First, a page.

Children in rural areas face additional challenges. They travel longer to school, and their schools are typically struggling with small tax bases that create tighter budgets than in urban areas.

“In terms of both money and resources available, the poorest districts are almost all rural districts,” said Rachel Tompkins, president of the Rural School and Community Trust.

There are, ironically, two trends designed to help disadvantaged kids that may actually hurt rural children. Tompkins’ organization has become sharply critical of school consolidations, arguing that struggling rural children get lost in the cracks of bigger schools.

And while the federal government has increased the money available to help low-income students, it has also shifted more of the resources to urban poverty. “There are 20 states with substantial rural populations that are going to lose federal dollars for the education of disadvantaged children,” Tompkins said.

“Rural kids just tend to get more of the short end of the stick.”

[Zimbabwe] Economy Spawns Rising Poverty - World Bank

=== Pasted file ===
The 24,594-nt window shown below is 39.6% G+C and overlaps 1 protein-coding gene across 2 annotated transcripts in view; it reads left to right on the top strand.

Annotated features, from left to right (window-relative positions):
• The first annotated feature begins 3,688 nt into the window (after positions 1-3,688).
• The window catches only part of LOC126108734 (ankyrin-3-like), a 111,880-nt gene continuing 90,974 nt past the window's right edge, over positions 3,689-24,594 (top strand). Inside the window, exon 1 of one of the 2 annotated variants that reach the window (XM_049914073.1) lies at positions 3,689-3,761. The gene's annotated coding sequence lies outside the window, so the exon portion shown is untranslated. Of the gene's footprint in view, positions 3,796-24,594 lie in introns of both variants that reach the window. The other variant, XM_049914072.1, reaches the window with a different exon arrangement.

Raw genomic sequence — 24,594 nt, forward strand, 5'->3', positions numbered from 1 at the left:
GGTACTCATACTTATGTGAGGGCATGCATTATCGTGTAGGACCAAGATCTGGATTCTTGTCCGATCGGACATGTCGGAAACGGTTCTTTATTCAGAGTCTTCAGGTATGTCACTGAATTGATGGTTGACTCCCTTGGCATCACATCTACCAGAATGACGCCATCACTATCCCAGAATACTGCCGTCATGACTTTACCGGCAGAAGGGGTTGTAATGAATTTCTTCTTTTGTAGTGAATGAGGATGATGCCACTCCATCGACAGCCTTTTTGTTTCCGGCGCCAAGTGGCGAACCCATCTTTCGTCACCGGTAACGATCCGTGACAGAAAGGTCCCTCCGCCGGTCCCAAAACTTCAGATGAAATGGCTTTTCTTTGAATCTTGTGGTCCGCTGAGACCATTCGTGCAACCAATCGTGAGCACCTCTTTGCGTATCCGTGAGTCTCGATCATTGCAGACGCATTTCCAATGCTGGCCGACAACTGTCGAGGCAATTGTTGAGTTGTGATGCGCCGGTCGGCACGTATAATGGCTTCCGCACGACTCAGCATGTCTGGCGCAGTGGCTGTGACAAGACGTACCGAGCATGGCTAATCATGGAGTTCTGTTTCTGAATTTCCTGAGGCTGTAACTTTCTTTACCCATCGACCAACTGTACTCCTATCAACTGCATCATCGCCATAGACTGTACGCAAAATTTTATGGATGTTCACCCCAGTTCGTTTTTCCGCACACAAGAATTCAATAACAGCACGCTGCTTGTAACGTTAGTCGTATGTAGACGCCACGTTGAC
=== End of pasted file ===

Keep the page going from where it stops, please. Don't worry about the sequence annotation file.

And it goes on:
From All Africa

THE World Bank, which is owed more than US$350 million by the government has equated the country's economic crisis to a tragedy, The Standard can reveal.

The Bank says what is happening is a tragedy and that it is concerned about the rising poverty in a country that was once the engine of growth in the sub-region.

The international financial institution says that it is worried about the deteriorating economic climate and rising poverty in the country.

Zimbabwe owes the World Bank more than US$350 million, the International Monetary Fund more than US$300 million and the African Development Bank more than US$280 million.

But the World Bank, in an interview with The Standard, said the real issues of concern at the moment were the increasing poverty levels in the country, the suffering of Zimbabweans and the lack of decisive policy action - both on the economic and political front - to stop the economic decline and achieve a normalisation in the relationship with the international community.

It said unfortunately there was little or no positive progress in the area of economic policy as evidenced by the continuing recent economic decline.

The World Bank's comments coincided with a report released by the Centre for Global Development, which says: "Zimbabwe has experienced a precipitous collapse in its economy over the past five years. The purchasing power of an average Zimbabwean in 2005 has fallen back to the same level as in 1953.

"For people in extreme poverty, a collapse like this translates directly into sickness and death. We conservatively estimate that persistence in the economic shock will cost the lives of at least 3 900 Zimbabwean children per year - about half the infant death toll from HIV and AIDS "